About The Artist
Benjamin Franklin Welling was born in Rome Township, Lawrence County, Ohio, the son of Harvey Welling an old time fiddler. The family had moved a few miles across the Ohio River when Frank was in early childhood. He developed an interest in a wide variety of music, but especially liked the Hawaiian guitar although he also learned to play standard guitar, ukulele, and perhaps other instruments. At some point in late adolescence he is said to have toured in vaudeville with a Hawaiian group called Domingo's Filipino [sic] Serenaders.
From about 1917, he became acquainted with an older man, John McGhee, and they often worked together for the next twenty years in both amateur and professional musical endeavors.
Frank courted and married Imogene Rippetoe (B: January 9, 1905 — D: March 5, 1923) (Marriage: January 10, 1921 — Huntington, WV). However, his young bride died at an early age. Imogene had a younger sister named Thelma (B: January 3, 1907 — D: June 16, 1994) (married September 1, 1923 — Huntington, WV) and Frank subsequently repeated the process. This marriage resulted in three daughters, would last for life, and Thelma would outlive her husband by at least a quarter century. In fact, she even recorded a few numbers with him in 1929 and 1930.
Frank Welling worked with John McGhee and others in various musical forms in and around Huntington, These included minstrel shows, barbershop quartets, gospel quartets, operettas, and whatever the situation called for. Musical cohorts included Tom Cogar, William Shannon, Jack Teter, Miller Wikel. For a time about 1928, he and Thomas House operated The Frank Welling Hawaiian Studio and gave lessons. Welling, McGhee, Cogar, and Shannon all worked in a gospel quartet around Huntington. In one instance Welling took Shannon as a duet partner to a Paramount session while McGhee took Cogar to a Gennett session (an instance where they divided their forces as the sessions were held only a few days apart).
However, the musical high point of Welling's work took place at recording studios in Richmond, Indiana, Grafton, Wisconsin, Chicago, and New York City, as well as a makeshift studio in Ashland, Kentucky. While most of these were with John McGhee, he did some on his own although sometimes McGhee helped back him up. In addition to being one of the first practitioners of the steel guitar in country music, Welling was probably the first to do recitations within a song beginning with "Too Many Parties and Too Many Pals" in 1928 (Hank Williams as Luke the Drifter would later record the tune).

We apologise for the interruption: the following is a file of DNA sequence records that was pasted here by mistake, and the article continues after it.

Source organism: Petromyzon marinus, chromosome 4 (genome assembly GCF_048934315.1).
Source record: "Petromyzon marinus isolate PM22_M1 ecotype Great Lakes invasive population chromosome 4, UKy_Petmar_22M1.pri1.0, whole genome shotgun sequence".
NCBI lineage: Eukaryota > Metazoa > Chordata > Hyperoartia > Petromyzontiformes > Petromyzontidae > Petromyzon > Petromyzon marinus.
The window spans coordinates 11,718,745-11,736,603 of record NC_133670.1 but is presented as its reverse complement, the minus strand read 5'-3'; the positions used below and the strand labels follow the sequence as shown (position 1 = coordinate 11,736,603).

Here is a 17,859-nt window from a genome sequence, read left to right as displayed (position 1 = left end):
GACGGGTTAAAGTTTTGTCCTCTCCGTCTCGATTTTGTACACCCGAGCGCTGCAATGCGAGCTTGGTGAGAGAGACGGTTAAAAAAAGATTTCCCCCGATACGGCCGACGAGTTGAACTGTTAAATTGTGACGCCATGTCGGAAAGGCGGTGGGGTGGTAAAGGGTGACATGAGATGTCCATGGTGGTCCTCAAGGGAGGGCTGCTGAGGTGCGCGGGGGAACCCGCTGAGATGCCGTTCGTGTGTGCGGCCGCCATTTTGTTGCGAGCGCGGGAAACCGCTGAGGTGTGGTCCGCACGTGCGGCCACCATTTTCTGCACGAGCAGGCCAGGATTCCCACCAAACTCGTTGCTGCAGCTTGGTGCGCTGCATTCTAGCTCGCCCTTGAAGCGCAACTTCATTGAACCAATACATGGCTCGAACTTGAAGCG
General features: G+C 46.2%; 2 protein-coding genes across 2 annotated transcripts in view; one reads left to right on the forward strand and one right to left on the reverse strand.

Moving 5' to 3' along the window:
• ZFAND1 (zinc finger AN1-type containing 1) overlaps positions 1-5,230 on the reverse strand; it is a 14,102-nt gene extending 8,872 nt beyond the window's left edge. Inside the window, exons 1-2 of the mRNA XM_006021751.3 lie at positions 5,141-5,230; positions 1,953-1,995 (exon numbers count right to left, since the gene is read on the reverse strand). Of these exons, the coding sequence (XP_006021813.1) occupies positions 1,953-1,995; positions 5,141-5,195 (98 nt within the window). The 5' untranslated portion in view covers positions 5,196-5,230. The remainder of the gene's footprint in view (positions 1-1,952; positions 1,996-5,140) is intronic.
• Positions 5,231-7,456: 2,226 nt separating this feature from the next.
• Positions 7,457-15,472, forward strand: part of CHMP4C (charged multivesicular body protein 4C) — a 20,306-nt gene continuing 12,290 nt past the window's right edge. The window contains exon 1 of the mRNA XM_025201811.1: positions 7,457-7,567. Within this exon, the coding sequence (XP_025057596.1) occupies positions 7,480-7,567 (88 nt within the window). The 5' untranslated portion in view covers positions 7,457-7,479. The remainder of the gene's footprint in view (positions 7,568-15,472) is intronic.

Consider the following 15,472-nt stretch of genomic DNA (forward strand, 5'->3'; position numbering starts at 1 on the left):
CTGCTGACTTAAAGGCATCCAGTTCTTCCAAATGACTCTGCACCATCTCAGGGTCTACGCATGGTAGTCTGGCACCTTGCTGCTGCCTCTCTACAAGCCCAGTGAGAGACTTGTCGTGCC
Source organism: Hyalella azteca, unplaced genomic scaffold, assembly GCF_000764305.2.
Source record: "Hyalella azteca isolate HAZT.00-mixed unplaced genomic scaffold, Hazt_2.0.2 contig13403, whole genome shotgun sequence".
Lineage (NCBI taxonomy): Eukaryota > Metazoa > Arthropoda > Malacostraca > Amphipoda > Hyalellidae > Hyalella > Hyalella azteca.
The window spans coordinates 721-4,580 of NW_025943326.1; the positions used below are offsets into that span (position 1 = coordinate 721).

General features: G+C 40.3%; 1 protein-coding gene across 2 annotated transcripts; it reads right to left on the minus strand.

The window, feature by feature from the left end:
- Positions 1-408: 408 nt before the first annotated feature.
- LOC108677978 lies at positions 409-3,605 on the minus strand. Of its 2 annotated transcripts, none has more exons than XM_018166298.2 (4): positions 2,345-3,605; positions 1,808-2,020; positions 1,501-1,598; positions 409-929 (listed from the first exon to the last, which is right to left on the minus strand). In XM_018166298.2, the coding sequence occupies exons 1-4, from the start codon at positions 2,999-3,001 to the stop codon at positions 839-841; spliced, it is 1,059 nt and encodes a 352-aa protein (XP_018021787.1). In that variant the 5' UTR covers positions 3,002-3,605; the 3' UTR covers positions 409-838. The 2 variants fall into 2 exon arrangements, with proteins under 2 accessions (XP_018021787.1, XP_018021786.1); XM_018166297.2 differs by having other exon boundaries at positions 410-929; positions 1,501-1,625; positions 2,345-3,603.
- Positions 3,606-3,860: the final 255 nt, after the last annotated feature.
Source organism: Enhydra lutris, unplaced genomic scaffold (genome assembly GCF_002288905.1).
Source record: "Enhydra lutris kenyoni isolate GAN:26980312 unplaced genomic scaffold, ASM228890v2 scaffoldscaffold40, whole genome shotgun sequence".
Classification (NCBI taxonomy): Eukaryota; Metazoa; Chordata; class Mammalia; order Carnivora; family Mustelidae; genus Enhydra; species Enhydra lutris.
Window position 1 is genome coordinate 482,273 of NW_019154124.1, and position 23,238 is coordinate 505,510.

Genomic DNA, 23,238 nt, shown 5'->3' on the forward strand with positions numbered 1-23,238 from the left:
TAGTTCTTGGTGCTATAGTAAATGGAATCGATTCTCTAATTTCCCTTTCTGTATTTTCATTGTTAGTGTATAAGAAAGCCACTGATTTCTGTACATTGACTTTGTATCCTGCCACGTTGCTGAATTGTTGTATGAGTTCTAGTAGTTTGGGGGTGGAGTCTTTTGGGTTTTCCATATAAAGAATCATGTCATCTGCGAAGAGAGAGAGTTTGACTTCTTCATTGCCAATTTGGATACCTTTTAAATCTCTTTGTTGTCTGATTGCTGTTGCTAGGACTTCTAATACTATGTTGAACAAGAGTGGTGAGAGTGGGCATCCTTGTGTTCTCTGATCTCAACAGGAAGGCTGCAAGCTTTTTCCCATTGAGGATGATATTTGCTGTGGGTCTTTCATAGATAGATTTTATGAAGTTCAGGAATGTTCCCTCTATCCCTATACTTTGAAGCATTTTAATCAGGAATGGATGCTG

In mid-August 1932 the long-time partners did their last session together. The Depression was deep by then. Frank Welling did a session in April 1933 with WSAZ pianist Harry Sayre backing him. Back in the previous July he had another solo session in which some of the recordings were released as by "Frank Welling, the Evans Old Timer," which suggests that the Evans Grocery Store chain may have been sponsoring him on a WSAZ radio program. However, with the economy in the tank, it would be safe to say that neither the stores nor Frank benefitted much from the combination.
By 1937 Welling had relocated to WCHS Charleston, where he retained his old solo identity, but also created a new one, becoming an elderly bearded old-timer known as "Uncle Si." Not even forty at the time, he also had a weekday broadcast over the four stations WCHS Charleston, WPAR Parkersburg, WSAZ Huntington, and WBLK Charksburg as the "Pow-A-Tan" Old Timer." Together with Buddy Starcher, they created a Friday night jamboree type program known as the Old Farm Hour which included all the WSAZ country entertainers. It ran until 1942 when wartime restrictions shut it down. A post war revival effort failed to revive it. Welling also apparently hosted a children's program sponsored by a store (or stores) called Charmco. Daughter Jean was apparently on it, recalling in 1981 that people sometimes still recognized her as "Charmco Jean."
A publication called "Song Exchange News" featured Frank on its cover in 1939 and included a letter he wrote to the publication regarding a performance by Arlie Kinkade at WCHS.
To Whom It May Concern:
Welling remained at WCHS until 1955.
Columnis John S. Phillips wrote of a memory he had of Frank Welling. He recalls that when Frank was on WCHS and doing his Uncle Si character, he drew upon a stock of old jokes and gags. He always re-used them and had a knack for making them sound 'fresh.' He would usually approach someone unexpectedly and say, "It's a great day for the race!" Of course, the unsuspecting person would ask him, "What race?" Frank would then reply, "The Human Race!"
Welling's final recording was done about 1952 on the Red Robin label, one side being a cover of a Little Jimmie Dickens song (who he probably introduced at the Old Farm Hour). He moved to radio work at Chattanooga for a time, but returned to Charleston after a few months, ill with peritonitis, from which he expired nearly four weeks from his 59th birthday.
Credits & Sources
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